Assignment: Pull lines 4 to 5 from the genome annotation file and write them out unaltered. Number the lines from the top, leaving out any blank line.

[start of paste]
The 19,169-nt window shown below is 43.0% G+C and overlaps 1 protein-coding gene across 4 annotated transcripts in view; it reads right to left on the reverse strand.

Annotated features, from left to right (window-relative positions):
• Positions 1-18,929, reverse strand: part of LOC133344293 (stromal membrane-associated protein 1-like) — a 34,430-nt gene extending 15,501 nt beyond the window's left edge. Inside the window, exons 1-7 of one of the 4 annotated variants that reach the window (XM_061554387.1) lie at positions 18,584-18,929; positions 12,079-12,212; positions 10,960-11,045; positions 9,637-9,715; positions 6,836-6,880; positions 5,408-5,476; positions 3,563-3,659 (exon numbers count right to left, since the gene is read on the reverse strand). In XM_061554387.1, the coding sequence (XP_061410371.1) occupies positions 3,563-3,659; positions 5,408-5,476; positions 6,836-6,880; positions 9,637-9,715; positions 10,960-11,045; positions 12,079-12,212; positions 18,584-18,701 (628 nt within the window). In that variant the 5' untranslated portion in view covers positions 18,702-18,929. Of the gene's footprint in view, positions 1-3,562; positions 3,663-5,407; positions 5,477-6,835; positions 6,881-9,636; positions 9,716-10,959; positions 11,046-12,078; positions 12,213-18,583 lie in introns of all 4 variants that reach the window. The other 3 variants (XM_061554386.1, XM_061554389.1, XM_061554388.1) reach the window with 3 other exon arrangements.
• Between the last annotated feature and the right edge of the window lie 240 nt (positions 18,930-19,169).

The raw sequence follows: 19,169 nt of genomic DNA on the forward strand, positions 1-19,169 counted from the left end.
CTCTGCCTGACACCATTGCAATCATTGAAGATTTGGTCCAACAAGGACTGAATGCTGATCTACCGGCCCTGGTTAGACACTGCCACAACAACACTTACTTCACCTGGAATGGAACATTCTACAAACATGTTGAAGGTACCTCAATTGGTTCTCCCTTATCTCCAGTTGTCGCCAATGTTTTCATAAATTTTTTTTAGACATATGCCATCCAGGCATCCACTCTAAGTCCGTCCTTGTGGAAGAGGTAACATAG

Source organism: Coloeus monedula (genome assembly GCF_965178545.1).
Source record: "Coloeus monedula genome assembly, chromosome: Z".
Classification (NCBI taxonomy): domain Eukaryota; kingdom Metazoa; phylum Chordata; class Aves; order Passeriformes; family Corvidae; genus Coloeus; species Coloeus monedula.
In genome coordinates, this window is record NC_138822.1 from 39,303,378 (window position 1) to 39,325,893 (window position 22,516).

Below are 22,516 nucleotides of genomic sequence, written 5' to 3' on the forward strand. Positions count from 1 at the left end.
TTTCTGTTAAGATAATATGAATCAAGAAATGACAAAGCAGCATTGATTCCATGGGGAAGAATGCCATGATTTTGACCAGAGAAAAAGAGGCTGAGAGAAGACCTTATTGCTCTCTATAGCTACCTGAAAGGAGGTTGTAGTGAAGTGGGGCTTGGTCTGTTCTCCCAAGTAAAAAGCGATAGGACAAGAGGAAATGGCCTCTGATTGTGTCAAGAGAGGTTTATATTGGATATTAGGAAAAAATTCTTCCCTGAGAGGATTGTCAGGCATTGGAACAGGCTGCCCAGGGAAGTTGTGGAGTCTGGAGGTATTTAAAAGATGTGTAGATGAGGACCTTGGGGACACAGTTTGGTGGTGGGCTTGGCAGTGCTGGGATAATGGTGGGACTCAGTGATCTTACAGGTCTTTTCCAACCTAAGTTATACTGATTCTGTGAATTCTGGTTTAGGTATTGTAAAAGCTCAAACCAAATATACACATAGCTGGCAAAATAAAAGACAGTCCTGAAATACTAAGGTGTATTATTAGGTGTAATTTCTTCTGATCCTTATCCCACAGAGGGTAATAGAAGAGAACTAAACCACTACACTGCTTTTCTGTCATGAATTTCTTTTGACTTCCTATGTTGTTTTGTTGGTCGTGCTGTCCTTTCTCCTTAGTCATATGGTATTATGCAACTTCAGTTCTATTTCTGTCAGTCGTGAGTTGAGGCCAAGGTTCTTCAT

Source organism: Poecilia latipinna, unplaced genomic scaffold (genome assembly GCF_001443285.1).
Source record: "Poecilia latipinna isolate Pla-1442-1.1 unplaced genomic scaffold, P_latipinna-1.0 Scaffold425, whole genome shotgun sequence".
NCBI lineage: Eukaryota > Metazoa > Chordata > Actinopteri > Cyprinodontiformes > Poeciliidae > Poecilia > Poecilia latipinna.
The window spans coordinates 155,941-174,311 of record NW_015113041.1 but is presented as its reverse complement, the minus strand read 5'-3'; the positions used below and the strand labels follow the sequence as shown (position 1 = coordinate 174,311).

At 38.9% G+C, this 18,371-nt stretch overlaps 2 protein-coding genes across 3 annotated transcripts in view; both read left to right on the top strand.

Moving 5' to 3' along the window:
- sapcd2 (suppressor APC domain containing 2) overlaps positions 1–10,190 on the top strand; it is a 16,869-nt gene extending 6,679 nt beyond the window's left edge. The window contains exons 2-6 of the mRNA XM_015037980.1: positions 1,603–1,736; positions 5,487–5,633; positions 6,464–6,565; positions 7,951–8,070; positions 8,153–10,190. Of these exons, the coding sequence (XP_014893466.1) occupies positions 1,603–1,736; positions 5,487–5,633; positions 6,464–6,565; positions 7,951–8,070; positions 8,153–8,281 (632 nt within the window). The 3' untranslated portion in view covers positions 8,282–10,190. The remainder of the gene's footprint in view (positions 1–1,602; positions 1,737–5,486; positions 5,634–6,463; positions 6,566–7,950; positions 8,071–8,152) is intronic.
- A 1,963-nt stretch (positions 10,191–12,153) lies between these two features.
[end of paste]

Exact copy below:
• Between the last annotated feature and the right edge of the window lie 240 nt (positions 18,930-19,169).

The raw sequence follows: 19,169 nt of genomic DNA on the forward strand, positions 1-19,169 counted from the left end.